KANDAHAR - The Afghan Taliban vowed Monday, March 12, to exact revenge for 16 people massacred by a "sick minded American soldier who went on a house-to-house shooting spree in two villages.
The Taliban threatened to take revenge against "sick-minded American savages ... for every single martyr," according to a statement on their website cited by Agence France Presse (AFP).
"A large number from amongst the victims are innocent children, women and the elderly, martyred by the American barbarians who mercilessly robbed them of their precious lives and drenched their hands with their innocent blood," the statement added.
"The American 'terrorists' want to come up with an excuse for the perpetrator of this inhumane crime by claiming that this immoral culprit was mentally ill.
"If the perpetrators of this massacre were in fact mentally ill then this testifies to yet another moral transgression by the American military because they are arming lunatics in Afghanistan who turn their weapons against the defenseless Afghans without giving a second thought," the statement added.
The rampage started when a US soldier walked off his base and broke into the homes of villagers in Kandahar province's Panjwayi district before dawn Sunday, killing 16 people including nine women and three children.
Some bodies bore blackened burn marks, according to an AFP correspondent who saw them at the villages in the southern province of Kandahar.
The attack sent shockwaves among Afghan officials and Afghan President Hamed Karzai who reacted with anger to what he called the deliberate and unforgivable killings in Kandahar.
"When Afghan people are killed deliberately by US forces, this action is murder and terror and an unforgivable action," Karzai said.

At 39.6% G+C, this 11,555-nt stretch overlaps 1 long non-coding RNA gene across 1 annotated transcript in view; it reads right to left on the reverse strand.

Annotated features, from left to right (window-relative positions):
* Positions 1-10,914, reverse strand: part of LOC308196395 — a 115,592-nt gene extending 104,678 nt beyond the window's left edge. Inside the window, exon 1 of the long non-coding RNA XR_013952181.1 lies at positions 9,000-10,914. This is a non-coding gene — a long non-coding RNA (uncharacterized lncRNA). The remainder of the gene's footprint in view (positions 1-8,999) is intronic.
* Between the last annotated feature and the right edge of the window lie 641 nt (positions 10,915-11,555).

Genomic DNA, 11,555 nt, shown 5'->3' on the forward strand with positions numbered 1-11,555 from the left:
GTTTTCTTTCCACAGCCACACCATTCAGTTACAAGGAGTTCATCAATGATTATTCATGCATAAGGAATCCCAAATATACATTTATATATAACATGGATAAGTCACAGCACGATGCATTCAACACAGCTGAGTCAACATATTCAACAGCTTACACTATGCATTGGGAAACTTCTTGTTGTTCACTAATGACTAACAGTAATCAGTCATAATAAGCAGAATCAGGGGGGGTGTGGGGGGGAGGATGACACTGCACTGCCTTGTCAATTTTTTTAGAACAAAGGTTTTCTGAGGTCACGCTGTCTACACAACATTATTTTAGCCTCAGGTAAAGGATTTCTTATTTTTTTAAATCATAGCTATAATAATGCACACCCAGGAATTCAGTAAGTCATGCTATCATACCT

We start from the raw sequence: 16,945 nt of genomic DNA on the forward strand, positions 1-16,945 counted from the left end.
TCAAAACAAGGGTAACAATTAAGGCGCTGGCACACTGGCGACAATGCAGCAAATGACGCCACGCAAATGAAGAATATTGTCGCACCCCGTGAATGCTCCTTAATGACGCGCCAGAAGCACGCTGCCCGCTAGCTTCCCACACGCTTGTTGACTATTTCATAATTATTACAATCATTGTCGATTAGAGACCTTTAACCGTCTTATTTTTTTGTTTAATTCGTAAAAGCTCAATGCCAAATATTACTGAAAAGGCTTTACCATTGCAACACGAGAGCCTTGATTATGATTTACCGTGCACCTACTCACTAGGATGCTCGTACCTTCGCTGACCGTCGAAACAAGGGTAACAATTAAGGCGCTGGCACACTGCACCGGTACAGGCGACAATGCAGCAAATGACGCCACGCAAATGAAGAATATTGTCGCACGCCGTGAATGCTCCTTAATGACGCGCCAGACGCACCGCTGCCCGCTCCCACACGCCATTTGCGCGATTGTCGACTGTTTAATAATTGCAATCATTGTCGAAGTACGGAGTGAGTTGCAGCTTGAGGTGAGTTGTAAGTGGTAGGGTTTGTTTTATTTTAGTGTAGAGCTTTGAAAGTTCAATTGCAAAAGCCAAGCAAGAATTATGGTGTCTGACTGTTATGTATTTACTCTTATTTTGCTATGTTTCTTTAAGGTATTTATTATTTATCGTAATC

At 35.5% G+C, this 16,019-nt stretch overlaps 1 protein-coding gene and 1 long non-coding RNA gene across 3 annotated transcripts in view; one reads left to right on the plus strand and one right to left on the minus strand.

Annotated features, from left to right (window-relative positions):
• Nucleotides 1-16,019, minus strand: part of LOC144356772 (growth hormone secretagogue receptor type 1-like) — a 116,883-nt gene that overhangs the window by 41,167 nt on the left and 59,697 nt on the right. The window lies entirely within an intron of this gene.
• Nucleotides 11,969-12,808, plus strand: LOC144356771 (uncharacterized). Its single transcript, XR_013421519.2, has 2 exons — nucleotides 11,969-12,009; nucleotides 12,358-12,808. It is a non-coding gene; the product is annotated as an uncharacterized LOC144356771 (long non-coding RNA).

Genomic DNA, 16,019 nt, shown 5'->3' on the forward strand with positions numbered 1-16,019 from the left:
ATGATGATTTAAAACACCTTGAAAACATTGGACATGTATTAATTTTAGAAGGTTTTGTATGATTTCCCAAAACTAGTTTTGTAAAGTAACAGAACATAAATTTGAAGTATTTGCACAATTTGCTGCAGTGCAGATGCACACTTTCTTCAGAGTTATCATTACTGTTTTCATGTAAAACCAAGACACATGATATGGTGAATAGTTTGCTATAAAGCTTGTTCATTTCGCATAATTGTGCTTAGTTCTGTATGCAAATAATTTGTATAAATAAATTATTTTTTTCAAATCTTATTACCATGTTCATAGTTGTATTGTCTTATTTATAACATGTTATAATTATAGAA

The families of those killed included Rafihullah, a 15-year-old boy wounded in the leg, who told Karzai the soldier had torn the dresses of the women in the house and insulted them.
"He came to my uncle's home, he was running after women, he was tearing their dresses, insulting them," Rafihullah said on an audiotape of the conversation heard by AFP.
"He killed my uncle and killed our servant and killed my grandma, he shot dead my uncle's son, his daughter," the boy said.
Rushing to save sinking ties, President Barack Obama telephoned Karzai to promise a speedy investigation into the "shocking" killings.
"I am deeply saddened by the reported killing and wounding of Afghan civilians. I offer my condolences to the families and loved ones of those who lost their lives, and to the people of Afghanistan, who have endured too much violence and suffering," Obama said, CNN reported on Monday.
"This incident is tragic and shocking, and does not represent the exceptional character of our military and the respect that the United States has for the people of Afghanistan."
In a separate statement, Defense Secretary Leon Panetta said he was "shocked and saddened" by the attack.
He also assured Karzai in a phone call that a "full investigation" was under way.
"A suspect is in custody, and I gave President Karzai my assurances that we will bring those responsible to justice," Panetta said.
The acting US Ambassador James Cunningham also said his country was "saddened by this violent act against our Afghan friends."
"We deplore any attack by a member of the US Armed Forces against innocent civilians," he said in a video statement, assuring "the people of Afghanistan that the individual or individuals responsible for this terrible act will be identified and brought to justice," he said.
The Kandahar massacre came after Afghan laborers found charred copies of the Noble Qur'an while collecting rubbish at Bagram airbase in Kabul last month.
The burning sparked deadly protests across Afghanistan, which left at least 30 people dead.
US President Barack Obama and NATO commanders have apologized for the Qur'an burning, describing it as a mistake.
But, Sunday's massacre, the latest American public relations disaster in Afghanistan, could be a turning point for the US, which wants to maintain advisers there as it tries to wind down the increasingly unpopular war.
The Strategic Partnership Agreement currently being negotiated is a key part of that strategy.
"This could delay the signing of the Strategic Partnership Agreement," an Afghan government official told Reuters on Monday.